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Three comic book reviews: Pull List #23 ('GotG', 'MLP:FiM' and 'TMNT')

Edited as of Tue 10 Mar 2015 - 19:04
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Guardians of the Galaxy #7We’ve got three issues from what are becoming the core books of this Pull List series of articles.

The oldest title in the series is Teenage Mutant Ninja Turtles, which has been around since the first Pull List and 14 issues have appeared in 14 other pull lists, counting this one. Eight spin-off issues, including the original Micro-Series, the Villains Micro-Series and The Secret History of the Foot Clan have also appeared in seven Pull Lists, bringing the total TMNT number to 23 issues in 22 Pull Lists.

My Little Pony: Friendship is Magic began at the beginning with #1 in Pull List #6. Since then, 10 other issues have appeared in nine other Pull Lists, with seven issues of its Micro-Series featuring in seven Pull Lists, bring the franchise’s total up to 18 issues in 17 Pull Lists.

The new kids on the block are the Guardians of the Galaxy, with seven issues in seven Pull Lists and no spin-offs, so they’re also the easiest to keep track of.

Guardians of the Galaxy #7

This issue is still mostly dealing with the fallout of the “Age of Ultron” event, that the Guardians of the Galaxy didn’t actually have anything to do with, but which they now have seen the effects of. That effect being Angela, a Spawn character, is now a part of the Marvel Universe.

Now that the big fight is over, and Angela is safely behind some sort of weird force field, the Guardians try to interrogate her to find out what exactly is going on with this crazy, super powerful lady with a sword, and why she wants to get to Earth. She explains in flashback (to a world that is technically not owned by Marvel, which is something Marvel comics don’t usually get to do) she’s from Heven, which is a place in another universe that is basically analogous to heaven, except minus a vowel. She got sucked up into a bright light, and, bam, now she’s here. She’d thought this Earth place was a legend, so she decided, what the heck, might as well visit, and then the Guardians attacked her. Which, even Rocket admits, was a rude thing to do.
My Little Pony: Friendship is Magic #11
An exposition heavy issue by Brian Michael Bendis could’ve been a disaster, but luckily, it manages to work, and each character has their own distinctive voices (something Bendis isn’t always the best at), except for Iron Man and Star-Lord, who sound exactly the same. Sara Pichelli and Valerio Schiti split art duties, with Schiti taking the flashback scenes set in Heven.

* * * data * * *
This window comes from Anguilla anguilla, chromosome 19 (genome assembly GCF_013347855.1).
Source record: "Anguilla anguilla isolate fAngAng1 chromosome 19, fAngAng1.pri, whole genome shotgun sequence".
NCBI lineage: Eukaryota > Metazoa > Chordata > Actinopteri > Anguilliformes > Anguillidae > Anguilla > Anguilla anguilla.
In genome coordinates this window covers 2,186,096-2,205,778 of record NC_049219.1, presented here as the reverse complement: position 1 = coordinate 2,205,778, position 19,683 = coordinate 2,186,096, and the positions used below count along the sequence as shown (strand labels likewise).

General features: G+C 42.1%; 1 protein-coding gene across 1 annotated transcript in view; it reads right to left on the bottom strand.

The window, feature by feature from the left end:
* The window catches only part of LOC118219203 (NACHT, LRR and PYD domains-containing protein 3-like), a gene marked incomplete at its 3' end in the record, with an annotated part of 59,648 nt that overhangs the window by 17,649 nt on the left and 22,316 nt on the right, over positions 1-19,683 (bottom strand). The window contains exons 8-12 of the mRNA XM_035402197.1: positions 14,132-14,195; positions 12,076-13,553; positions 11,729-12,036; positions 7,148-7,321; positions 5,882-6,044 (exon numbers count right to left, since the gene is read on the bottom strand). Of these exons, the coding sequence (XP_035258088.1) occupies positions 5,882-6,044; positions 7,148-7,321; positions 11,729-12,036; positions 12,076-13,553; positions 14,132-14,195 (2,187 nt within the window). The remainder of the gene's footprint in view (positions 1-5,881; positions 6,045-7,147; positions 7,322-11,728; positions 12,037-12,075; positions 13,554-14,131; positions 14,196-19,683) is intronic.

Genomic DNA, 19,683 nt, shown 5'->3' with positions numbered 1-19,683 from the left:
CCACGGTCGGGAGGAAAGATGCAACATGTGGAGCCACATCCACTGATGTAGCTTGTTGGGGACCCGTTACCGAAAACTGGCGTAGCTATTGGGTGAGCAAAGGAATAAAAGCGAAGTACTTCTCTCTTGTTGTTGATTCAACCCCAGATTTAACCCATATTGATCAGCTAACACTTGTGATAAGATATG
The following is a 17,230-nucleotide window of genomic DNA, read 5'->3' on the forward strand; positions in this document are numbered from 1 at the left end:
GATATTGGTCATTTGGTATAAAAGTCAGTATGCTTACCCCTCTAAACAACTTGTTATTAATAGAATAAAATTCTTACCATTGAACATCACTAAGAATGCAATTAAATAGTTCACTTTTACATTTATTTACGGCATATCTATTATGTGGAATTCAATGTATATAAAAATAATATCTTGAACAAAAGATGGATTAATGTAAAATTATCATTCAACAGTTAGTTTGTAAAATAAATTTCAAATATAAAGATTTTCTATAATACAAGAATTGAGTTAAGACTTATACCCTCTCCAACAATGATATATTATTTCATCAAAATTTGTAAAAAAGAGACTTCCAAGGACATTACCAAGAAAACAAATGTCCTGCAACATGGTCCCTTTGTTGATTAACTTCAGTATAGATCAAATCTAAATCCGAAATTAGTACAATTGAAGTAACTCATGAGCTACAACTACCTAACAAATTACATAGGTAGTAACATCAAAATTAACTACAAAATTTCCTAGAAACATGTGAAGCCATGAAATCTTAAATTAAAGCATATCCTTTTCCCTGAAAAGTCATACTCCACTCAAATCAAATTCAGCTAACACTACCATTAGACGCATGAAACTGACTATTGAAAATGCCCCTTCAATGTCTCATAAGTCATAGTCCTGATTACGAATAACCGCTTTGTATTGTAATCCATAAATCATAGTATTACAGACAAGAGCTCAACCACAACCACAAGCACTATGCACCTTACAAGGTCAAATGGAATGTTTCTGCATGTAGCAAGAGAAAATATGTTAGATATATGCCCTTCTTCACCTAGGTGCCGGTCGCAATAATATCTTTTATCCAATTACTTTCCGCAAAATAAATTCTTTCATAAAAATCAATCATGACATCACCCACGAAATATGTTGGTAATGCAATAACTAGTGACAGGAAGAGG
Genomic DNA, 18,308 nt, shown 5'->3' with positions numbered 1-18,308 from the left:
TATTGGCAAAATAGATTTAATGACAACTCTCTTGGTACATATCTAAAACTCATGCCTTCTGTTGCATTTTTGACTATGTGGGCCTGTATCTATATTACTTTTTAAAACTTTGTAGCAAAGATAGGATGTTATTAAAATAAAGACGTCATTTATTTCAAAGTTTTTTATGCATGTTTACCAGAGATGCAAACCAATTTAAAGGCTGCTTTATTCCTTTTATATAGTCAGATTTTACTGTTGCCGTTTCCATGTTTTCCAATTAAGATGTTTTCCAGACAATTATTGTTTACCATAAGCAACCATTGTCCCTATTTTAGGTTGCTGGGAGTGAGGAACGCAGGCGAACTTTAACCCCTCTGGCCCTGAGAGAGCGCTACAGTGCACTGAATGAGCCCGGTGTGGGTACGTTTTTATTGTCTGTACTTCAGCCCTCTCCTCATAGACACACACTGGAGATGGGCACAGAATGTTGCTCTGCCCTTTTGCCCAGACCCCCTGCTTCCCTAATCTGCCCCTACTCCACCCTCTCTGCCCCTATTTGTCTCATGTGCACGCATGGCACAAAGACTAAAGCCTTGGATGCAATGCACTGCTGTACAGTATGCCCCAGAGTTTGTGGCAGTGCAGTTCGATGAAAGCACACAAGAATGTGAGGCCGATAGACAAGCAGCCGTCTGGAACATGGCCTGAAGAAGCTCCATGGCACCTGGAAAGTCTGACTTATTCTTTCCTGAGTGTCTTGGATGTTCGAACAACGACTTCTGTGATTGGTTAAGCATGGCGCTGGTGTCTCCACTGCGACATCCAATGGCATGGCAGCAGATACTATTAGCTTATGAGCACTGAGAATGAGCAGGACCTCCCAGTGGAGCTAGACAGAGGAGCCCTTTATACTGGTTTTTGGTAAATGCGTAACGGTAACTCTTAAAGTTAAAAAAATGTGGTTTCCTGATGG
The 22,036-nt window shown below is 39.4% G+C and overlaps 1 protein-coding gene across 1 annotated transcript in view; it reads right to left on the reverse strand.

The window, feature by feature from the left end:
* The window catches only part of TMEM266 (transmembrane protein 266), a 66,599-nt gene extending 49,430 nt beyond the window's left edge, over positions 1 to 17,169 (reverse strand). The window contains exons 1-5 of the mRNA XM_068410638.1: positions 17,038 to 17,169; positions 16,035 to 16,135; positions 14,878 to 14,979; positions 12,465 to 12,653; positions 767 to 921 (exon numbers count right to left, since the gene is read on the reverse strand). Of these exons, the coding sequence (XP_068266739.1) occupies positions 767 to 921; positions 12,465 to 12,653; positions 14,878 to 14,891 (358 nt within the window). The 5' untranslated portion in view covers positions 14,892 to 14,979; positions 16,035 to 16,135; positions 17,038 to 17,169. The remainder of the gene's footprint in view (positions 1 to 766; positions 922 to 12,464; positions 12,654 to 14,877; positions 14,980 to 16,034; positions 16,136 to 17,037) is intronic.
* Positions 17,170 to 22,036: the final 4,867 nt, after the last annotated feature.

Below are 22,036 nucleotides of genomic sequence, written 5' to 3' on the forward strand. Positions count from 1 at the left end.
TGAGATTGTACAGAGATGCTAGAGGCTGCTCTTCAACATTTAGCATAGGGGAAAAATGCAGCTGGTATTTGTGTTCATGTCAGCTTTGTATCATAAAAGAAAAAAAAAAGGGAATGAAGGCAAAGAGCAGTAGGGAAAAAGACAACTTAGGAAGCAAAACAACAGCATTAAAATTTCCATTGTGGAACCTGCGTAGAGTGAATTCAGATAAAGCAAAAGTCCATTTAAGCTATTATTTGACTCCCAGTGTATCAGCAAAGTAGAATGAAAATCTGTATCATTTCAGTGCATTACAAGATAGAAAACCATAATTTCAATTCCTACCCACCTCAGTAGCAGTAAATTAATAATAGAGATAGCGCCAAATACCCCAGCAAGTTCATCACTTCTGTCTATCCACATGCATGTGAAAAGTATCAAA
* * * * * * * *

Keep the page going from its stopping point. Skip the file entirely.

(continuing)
My Little Pony: Friendship is Magic #11

Katie Cook and Andy Price are back for another My Little Pony: Friendship is Magic two parter to finally reveal the true story of how Shining Armor and Princess Cadance first met. Despite the fact that the show did a pretty good job explaining that. She used to babysit (I’m sorry, that’s foal-sit in “Ponyese”) his little sister. Pretty self-explanatory. Twilight Sparkle herself points it out in the opening, before it becomes a flashback issue.

Well, it turns out Shining Armor was a nerd back in high school; he hung out with a pony named Poindexter. That about says it all. He decides his crush on the popular girl Princess Cadance means they are meant to be together forever, and his Dungeons and Dragons (I’m sorry, that’s Oubliettes and Ogres in “Copyrightfriendlyese”) buddies decide to help him win the girl over. It doesn’t start so well; after his first conversation with Cadence, Shining Armor’s line is “nailed it,” which by the ancient and venerable rules of comedy clichés is never, ever uttered by a character who has done something well. At the end of this issue, all hope seems lost; will Shining Armor and Princess Cadance ever be together? Spoilers!
Teenage Mutant Ninja Turtles #26
The issue ends with a short two page piece by Katie Cook involving the aforementioned Oubliettes and Ogres. It’s kind of cute, but it doesn’t really have a punchline, other than 8-bit (yes, really) the pegasus’ confusion over rolling die with hooves.

Teenage Mutant Ninja Turtles #26

After all the building up of recent issues, we finally begin to have a bit of pay off. Shredder makes his move on the Savate, while Splinter does his favor (stealing mutagen from Stockgen) for Old Hob. The actual turtles, however, are still in preparatory mode, with Raphael, Michelangelo and Donatello each reaching out to different characters from past issues looking for help to recover Leonardo.

The action scenes are quick, and come in bursts; Old Hob, quickly becoming one of my favorite characters in this new series, even complements Splinter on how fast he was. Of course, that almost messes up Slash’s side mission to bomb Stockgen, but it still works out. Meanwhile, Shredder and Leonardo attack the Savate right in the middle of speech from that ninja team’s leader bragging about how the Foot will never see them coming. Whoops.

Mateus Santolouco’s art is, as always, detailed and nice to look at. The action scenes are always kinetic, and Alopex gets to kick people in the face and look good doing it, so that’s a plus.


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crossaffliction (Brendan Kachel)read storiescontact (login required)

a reporter and Red Fox from Hooker, Oklahoma, interested in movies, horror, stand up comedy

Formerly Wichita's only furry comic.